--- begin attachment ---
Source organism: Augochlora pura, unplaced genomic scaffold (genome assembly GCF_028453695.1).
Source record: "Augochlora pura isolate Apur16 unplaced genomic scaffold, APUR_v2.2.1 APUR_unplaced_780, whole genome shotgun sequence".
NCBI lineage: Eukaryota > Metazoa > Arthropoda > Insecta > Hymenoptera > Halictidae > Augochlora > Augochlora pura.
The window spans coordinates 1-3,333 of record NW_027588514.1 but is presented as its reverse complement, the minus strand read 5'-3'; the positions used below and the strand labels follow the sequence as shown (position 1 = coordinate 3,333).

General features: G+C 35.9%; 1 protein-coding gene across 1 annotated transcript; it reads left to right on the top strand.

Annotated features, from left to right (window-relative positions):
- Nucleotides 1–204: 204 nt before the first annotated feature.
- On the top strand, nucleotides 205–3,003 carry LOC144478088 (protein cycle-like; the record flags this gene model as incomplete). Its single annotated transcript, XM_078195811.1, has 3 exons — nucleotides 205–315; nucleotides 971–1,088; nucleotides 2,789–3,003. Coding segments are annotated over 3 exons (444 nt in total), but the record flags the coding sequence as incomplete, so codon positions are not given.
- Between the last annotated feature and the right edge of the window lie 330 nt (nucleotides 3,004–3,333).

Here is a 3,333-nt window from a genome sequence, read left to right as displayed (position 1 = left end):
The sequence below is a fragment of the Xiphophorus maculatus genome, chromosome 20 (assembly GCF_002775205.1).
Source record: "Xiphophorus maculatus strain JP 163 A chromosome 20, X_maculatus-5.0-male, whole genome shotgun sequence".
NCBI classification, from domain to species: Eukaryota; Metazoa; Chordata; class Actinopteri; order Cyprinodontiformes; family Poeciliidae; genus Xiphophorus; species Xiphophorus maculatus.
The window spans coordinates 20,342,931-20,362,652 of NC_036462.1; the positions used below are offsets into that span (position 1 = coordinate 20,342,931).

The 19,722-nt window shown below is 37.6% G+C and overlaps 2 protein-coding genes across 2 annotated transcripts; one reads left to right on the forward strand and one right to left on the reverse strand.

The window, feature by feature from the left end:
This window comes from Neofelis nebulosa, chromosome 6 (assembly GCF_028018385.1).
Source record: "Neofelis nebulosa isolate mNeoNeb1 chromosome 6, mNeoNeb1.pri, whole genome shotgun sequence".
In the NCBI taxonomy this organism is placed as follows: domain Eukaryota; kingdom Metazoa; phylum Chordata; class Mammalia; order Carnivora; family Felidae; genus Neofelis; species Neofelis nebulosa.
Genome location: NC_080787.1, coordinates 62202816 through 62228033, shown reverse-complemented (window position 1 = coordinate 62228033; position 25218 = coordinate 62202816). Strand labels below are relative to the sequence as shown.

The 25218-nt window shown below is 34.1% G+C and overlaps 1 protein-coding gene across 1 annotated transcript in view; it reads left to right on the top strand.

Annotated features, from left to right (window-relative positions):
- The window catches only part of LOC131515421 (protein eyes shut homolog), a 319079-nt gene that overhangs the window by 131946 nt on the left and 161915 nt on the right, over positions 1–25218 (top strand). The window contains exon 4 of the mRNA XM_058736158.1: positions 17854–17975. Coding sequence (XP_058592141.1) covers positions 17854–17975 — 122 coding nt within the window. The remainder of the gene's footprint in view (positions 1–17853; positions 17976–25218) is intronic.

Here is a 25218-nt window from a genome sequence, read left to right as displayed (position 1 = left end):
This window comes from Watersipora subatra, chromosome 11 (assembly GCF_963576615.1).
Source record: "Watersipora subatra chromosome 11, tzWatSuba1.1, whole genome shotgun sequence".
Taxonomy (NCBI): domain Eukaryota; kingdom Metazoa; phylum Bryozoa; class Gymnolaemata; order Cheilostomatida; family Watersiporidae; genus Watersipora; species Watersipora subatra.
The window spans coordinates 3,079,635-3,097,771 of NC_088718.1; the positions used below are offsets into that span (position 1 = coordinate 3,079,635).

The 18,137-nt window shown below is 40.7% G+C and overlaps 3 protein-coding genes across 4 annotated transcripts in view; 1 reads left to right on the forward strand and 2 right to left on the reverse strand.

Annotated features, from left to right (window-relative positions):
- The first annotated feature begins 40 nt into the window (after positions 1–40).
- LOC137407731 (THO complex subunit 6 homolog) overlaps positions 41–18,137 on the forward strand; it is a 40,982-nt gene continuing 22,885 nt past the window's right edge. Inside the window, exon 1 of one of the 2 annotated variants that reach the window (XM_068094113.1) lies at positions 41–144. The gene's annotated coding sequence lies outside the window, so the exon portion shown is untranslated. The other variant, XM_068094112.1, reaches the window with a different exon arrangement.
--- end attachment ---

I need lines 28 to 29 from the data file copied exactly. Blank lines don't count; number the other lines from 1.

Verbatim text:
The window spans coordinates 3,079,635-3,097,771 of NC_088718.1; the positions used below are offsets into that span (position 1 = coordinate 3,079,635).

The 18,137-nt window shown below is 40.7% G+C and overlaps 3 protein-coding genes across 4 annotated transcripts in view; 1 reads left to right on the forward strand and 2 right to left on the reverse strand.